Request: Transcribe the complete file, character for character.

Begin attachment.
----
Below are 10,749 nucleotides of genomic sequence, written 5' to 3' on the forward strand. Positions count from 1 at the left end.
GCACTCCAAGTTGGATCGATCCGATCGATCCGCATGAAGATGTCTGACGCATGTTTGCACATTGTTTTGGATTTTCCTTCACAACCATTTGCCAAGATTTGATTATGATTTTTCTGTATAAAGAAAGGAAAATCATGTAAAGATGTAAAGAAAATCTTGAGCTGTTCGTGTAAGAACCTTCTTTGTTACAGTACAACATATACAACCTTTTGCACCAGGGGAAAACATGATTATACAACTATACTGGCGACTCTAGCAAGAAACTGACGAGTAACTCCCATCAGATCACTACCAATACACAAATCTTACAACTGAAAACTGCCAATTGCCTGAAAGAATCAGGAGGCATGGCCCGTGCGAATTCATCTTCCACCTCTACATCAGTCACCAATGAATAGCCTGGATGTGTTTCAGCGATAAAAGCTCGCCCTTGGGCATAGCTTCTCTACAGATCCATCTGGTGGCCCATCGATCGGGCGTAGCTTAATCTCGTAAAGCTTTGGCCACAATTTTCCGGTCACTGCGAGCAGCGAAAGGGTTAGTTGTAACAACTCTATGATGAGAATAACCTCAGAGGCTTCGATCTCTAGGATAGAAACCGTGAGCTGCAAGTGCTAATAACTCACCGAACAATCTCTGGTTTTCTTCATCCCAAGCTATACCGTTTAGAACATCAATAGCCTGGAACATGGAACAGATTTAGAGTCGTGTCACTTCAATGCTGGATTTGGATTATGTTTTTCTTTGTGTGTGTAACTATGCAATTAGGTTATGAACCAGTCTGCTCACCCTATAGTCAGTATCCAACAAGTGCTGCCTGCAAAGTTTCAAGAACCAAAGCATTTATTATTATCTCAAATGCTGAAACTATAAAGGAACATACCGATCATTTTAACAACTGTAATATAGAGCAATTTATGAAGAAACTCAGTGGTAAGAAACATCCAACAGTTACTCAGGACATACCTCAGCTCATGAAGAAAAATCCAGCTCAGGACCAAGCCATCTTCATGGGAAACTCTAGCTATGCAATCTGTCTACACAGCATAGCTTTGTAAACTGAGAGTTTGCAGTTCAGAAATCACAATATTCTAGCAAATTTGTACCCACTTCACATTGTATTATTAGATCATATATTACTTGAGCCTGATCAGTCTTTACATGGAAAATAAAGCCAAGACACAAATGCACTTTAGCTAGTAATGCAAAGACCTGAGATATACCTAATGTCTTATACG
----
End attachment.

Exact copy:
Below are 10,749 nucleotides of genomic sequence, written 5' to 3' on the forward strand. Positions count from 1 at the left end.
GCACTCCAAGTTGGATCGATCCGATCGATCCGCATGAAGATGTCTGACGCATGTTTGCACATTGTTTTGGATTTTCCTTCACAACCATTTGCCAAGATTTGATTATGATTTTTCTGTATAAAGAAAGGAAAATCATGTAAAGATGTAAAGAAAATCTTGAGCTGTTCGTGTAAGAACCTTCTTTGTTACAGTACAACATATACAACCTTTTGCACCAGGGGAAAACATGATTATACAACTATACTGGCGACTCTAGCAAGAAACTGACGAGTAACTCCCATCAGATCACTACCAATACACAAATCTTACAACTGAAAACTGCCAATTGCCTGAAAGAATCAGGAGGCATGGCCCGTGCGAATTCATCTTCCACCTCTACATCAGTCACCAATGAATAGCCTGGATGTGTTTCAGCGATAAAAGCTCGCCCTTGGGCATAGCTTCTCTACAGATCCATCTGGTGGCCCATCGATCGGGCGTAGCTTAATCTCGTAAAGCTTTGGCCACAATTTTCCGGTCACTGCGAGCAGCGAAAGGGTTAGTTGTAACAACTCTATGATGAGAATAACCTCAGAGGCTTCGATCTCTAGGATAGAAACCGTGAGCTGCAAGTGCTAATAACTCACCGAACAATCTCTGGTTTTCTTCATCCCAAGCTATACCGTTTAGAACATCAATAGCCTGGAACATGGAACAGATTTAGAGTCGTGTCACTTCAATGCTGGATTTGGATTATGTTTTTCTTTGTGTGTGTAACTATGCAATTAGGTTATGAACCAGTCTGCTCACCCTATAGTCAGTATCCAACAAGTGCTGCCTGCAAAGTTTCAAGAACCAAAGCATTTATTATTATCTCAAATGCTGAAACTATAAAGGAACATACCGATCATTTTAACAACTGTAATATAGAGCAATTTATGAAGAAACTCAGTGGTAAGAAACATCCAACAGTTACTCAGGACATACCTCAGCTCATGAAGAAAAATCCAGCTCAGGACCAAGCCATCTTCATGGGAAACTCTAGCTATGCAATCTGTCTACACAGCATAGCTTTGTAAACTGAGAGTTTGCAGTTCAGAAATCACAATATTCTAGCAAATTTGTACCCACTTCACATTGTATTATTAGATCATATATTACTTGAGCCTGATCAGTCTTTACATGGAAAATAAAGCCAAGACACAAATGCACTTTAGCTAGTAATGCAAAGACCTGAGATATACCTAATGTCTTATACG